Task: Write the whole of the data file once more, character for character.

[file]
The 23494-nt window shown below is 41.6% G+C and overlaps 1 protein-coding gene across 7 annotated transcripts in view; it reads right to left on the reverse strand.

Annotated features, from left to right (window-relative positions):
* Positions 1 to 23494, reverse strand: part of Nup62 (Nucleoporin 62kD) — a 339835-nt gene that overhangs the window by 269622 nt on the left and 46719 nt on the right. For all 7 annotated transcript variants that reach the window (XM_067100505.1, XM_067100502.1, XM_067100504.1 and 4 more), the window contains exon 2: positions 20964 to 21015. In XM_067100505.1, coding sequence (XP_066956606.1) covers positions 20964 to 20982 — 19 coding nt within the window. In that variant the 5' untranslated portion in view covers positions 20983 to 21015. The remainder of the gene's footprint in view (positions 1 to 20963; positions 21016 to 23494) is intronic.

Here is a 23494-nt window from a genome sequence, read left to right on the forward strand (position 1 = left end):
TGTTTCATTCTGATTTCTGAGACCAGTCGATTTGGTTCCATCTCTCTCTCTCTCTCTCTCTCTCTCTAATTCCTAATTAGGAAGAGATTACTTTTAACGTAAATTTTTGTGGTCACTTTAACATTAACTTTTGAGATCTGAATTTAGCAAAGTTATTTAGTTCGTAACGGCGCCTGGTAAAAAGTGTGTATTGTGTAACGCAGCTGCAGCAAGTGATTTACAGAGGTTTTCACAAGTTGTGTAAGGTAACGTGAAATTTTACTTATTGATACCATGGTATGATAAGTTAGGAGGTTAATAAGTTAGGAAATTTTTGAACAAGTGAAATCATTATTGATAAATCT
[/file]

The 23494-nt window shown below is 41.6% G+C and overlaps 1 protein-coding gene across 7 annotated transcripts in view; it reads right to left on the reverse strand.

Annotated features, from left to right (window-relative positions):
* Positions 1 to 23494, reverse strand: part of Nup62 (Nucleoporin 62kD) — a 339835-nt gene that overhangs the window by 269622 nt on the left and 46719 nt on the right. For all 7 annotated transcript variants that reach the window (XM_067100505.1, XM_067100502.1, XM_067100504.1 and 4 more), the window contains exon 2: positions 20964 to 21015. In XM_067100505.1, coding sequence (XP_066956606.1) covers positions 20964 to 20982 — 19 coding nt within the window. In that variant the 5' untranslated portion in view covers positions 20983 to 21015. The remainder of the gene's footprint in view (positions 1 to 20963; positions 21016 to 23494) is intronic.

Here is a 23494-nt window from a genome sequence, read left to right on the forward strand (position 1 = left end):
TGTTTCATTCTGATTTCTGAGACCAGTCGATTTGGTTCCATCTCTCTCTCTCTCTCTCTCTCTCTCTAATTCCTAATTAGGAAGAGATTACTTTTAACGTAAATTTTTGTGGTCACTTTAACATTAACTTTTGAGATCTGAATTTAGCAAAGTTATTTAGTTCGTAACGGCGCCTGGTAAAAAGTGTGTATTGTGTAACGCAGCTGCAGCAAGTGATTTACAGAGGTTTTCACAAGTTGTGTAAGGTAACGTGAAATTTTACTTATTGATACCATGGTATGATAAGTTAGGAGGTTAATAAGTTAGGAAATTTTTGAACAAGTGAAATCATTATTGATAAATCT